Wisdom Tooth Q&A with Dr. Victoria Laor

Wisdom teeth Q&A With Dr. Laor

We receive a lot of questions about wisdom teeth removal, so we sat down with Oral Surgeon Dr. Victoria Laor. Dr. Laor is at our 68th Street location every other Friday so that you can have your wisdom teeth removed here at the office you know and trust. 

Is removing your wisdom teeth right away when you’re 18ish really necessary?

Not in all cases, but getting your wisdom teeth removed is often recommended to prevent oral health problems. Why do wisdom teeth cause oral health problems? 

  • Some teeth are positioned in such a way that they trap food or make it hard for you to be able to efficiently clean them with a toothbrush or floss. Built up food or bacteria that aren’t cleaned away can lead to an odor or cavities.
  • Your mouth is too small, so your jaw doesn’t have space for another set of molars.
  • They come in at the wrong angle. They may press against your other teeth and cause crowding or damage.
  • They can be trapped in your jawbone or gums and unable to come up through your gumline, which can be painful. If this happens, we call them “impacted” teeth. 

CPW Dentistry’s general dentists can determine at a dental wellness visit if your wisdom tooth should be removed, and then arrange an appointment with me on a Friday. During this initial consultation, I’ll perform an exam, review your health history, and provide you with treatment options. Sometimes I’ll need a special panoramic or 3-D x-ray to confirm. There is a machine at the 68th Street location that can take those x-rays. It may be possible to have the whole procedure, or part of the procedure, completed a the time of your consultation visit.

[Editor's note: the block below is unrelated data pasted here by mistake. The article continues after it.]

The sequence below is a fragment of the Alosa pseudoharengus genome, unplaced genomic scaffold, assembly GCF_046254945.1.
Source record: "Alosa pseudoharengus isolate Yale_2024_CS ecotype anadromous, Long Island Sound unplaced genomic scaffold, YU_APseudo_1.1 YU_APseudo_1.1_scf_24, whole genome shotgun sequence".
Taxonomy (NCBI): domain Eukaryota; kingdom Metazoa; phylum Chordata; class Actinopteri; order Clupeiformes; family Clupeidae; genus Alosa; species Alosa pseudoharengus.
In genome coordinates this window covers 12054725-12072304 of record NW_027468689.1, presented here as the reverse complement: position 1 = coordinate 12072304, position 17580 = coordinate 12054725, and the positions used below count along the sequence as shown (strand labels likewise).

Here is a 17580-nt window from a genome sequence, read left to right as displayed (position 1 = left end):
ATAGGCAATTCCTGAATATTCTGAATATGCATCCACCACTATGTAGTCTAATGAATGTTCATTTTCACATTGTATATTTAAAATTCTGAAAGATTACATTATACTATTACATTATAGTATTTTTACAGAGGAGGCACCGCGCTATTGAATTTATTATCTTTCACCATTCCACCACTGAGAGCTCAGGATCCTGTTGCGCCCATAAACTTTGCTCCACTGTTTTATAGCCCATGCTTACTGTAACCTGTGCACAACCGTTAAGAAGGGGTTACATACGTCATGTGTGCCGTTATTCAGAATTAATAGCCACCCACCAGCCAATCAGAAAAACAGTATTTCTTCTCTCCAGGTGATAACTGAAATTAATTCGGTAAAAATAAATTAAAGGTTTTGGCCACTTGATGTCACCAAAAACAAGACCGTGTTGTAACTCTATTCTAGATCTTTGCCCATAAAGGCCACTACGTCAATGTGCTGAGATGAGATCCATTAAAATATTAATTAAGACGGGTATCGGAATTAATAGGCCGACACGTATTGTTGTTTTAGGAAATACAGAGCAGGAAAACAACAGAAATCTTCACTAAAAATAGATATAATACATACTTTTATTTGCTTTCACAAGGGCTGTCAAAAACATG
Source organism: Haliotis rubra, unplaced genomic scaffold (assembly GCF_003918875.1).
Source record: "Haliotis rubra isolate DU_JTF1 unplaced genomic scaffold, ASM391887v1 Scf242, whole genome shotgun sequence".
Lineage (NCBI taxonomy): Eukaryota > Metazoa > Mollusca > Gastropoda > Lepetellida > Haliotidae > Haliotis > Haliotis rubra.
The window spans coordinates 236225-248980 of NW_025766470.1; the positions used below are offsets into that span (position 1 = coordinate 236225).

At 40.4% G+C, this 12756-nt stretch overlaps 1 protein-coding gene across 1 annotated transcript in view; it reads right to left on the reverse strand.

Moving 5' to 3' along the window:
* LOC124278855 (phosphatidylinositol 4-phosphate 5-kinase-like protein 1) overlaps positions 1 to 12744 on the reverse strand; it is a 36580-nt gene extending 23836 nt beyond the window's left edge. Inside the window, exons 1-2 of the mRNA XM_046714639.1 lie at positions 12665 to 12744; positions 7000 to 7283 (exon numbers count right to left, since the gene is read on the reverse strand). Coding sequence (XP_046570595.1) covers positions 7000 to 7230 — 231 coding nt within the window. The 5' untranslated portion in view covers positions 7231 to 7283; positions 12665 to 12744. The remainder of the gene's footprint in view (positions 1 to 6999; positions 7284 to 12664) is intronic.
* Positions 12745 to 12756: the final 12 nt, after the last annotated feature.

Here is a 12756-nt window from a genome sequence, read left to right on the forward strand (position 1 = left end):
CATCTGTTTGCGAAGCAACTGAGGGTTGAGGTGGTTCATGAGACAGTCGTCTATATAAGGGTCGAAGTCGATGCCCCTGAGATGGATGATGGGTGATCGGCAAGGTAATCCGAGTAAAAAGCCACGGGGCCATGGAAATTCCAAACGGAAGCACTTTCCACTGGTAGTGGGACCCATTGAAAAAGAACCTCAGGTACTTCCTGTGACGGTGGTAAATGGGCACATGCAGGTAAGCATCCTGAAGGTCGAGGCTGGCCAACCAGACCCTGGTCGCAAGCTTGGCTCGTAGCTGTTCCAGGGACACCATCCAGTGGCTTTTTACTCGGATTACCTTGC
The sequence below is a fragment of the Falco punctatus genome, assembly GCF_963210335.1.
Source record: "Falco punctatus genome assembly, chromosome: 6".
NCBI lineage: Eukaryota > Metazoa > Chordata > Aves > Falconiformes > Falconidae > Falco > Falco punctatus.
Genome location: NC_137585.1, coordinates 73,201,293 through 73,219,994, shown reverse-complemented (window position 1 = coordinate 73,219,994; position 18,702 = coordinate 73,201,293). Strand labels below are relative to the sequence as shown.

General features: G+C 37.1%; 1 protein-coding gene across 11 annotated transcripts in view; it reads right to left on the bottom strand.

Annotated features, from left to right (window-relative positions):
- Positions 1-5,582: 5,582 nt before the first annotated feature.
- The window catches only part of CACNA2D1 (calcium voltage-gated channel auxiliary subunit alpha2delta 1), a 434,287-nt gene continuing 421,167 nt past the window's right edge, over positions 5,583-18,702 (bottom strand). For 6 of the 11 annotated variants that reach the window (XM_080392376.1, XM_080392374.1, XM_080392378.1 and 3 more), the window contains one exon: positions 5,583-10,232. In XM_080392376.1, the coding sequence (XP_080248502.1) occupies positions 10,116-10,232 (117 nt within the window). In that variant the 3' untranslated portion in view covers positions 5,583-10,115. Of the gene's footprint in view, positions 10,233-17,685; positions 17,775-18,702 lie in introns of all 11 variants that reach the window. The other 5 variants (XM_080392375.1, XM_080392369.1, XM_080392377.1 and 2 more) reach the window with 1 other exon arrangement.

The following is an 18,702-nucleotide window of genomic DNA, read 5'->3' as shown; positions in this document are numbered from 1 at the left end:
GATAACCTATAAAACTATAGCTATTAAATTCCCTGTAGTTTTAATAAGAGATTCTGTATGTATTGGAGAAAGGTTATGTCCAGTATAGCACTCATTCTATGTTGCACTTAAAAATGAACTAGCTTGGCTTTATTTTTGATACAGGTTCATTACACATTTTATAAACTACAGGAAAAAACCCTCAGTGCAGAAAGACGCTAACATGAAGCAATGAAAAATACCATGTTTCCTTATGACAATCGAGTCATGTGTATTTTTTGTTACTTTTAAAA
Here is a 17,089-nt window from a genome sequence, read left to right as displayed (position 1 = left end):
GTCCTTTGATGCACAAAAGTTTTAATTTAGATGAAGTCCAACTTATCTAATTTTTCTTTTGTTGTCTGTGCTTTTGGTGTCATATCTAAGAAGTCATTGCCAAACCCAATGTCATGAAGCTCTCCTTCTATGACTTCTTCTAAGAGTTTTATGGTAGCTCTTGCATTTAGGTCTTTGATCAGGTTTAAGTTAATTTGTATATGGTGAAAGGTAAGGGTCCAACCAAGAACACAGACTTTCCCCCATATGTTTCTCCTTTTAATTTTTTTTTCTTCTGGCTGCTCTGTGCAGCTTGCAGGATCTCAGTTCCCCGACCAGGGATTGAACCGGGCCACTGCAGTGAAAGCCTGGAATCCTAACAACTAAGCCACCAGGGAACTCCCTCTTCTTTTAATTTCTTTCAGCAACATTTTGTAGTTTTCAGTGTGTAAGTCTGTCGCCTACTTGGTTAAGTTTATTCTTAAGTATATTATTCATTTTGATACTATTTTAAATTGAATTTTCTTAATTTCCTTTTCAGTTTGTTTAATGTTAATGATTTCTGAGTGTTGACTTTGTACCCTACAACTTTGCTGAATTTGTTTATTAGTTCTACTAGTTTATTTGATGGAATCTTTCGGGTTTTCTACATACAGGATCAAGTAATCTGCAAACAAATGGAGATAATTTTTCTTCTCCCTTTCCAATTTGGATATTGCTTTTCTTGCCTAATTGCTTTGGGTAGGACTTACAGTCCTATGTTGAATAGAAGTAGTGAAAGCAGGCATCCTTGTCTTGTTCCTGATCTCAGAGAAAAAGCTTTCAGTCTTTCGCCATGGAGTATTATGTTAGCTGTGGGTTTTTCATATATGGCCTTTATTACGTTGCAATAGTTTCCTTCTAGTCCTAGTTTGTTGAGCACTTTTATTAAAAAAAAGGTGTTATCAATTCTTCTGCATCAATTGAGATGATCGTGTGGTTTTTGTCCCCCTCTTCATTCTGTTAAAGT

What does it mean when a wisdom tooth is impacted?

It simply means the tooth is stuck in the bone and is not able to erupt into the mouth all the way, to allow for proper brushing.

When is a good time to remove your wisdom teeth?

Before they start to hurt and cause swelling and infections. If you’re starting to notice occasional discomfort that may or may not go away, it’s a good sign that your wisdom tooth should be looked at and, possibly, removed. If you’ve been told by your dentist that you should have them removed, try to plan for a good time in your schedule so that you can take a few days to recover from the procedure.

Are wisdom teeth extractions painful?

When wisdom teeth are removed by an experienced oral surgeon, people usually say it wasn’t as bad as they thought it would be! Everyone is different, but I do everything possible to make the experience comfortable for you. The actual procedure is usually very quick (about half an hour) but we’ll take extra time to review everything with you and make sure you’re feeling well before you head home. It’s best not to compare yourself to a friend with a wisdom tooth horror story!

Should I get sedation while I have my wisdom teeth extracted?

I always administer a local anesthetic, just like the kind you would have for a filling. Before the injection, I’ll numb your gums using a topical medicine. You’re awake during the procedure, so you’ll feel some pressure and movement, but you shouldn’t experience pain. Some people also opt to have IV sedation. It can make you more comfortable by providing a way to separate your mind from your body. With IV sedation, you’ll have only a limited memory of your appointment. If you have anxiety about getting your wisdom teeth pulled, IV sedation can help ensure you have a positive visit.

Can I eat or drink before my appointment?

If you’ve opted for local anesthetic, you can eat and drink before your appointment, and we encourage you to enjoy a nice meal right. For IV sedation, you’ll need to have an empty stomach, which means no food or drink for 6 hours before your appointment.

What is recovery like after my wisdom teeth have been extracted?

Wisdom teeth extractions are surgical procedures, so you should expect to have some soreness and swelling afterward. The swelling often increases during the first three days. We can control the soreness with pain medication, and it generally subsides after three or four days. I always advise people to take at least the rest of the day off from work, and, ideally, another day or two after. Coming to see me on a Friday is perfect because you’ll have the weekend to recover. If I use stitches, they’ll dissolve on their own within a few days. A softer diet is recommended as your jaw will feel sore.

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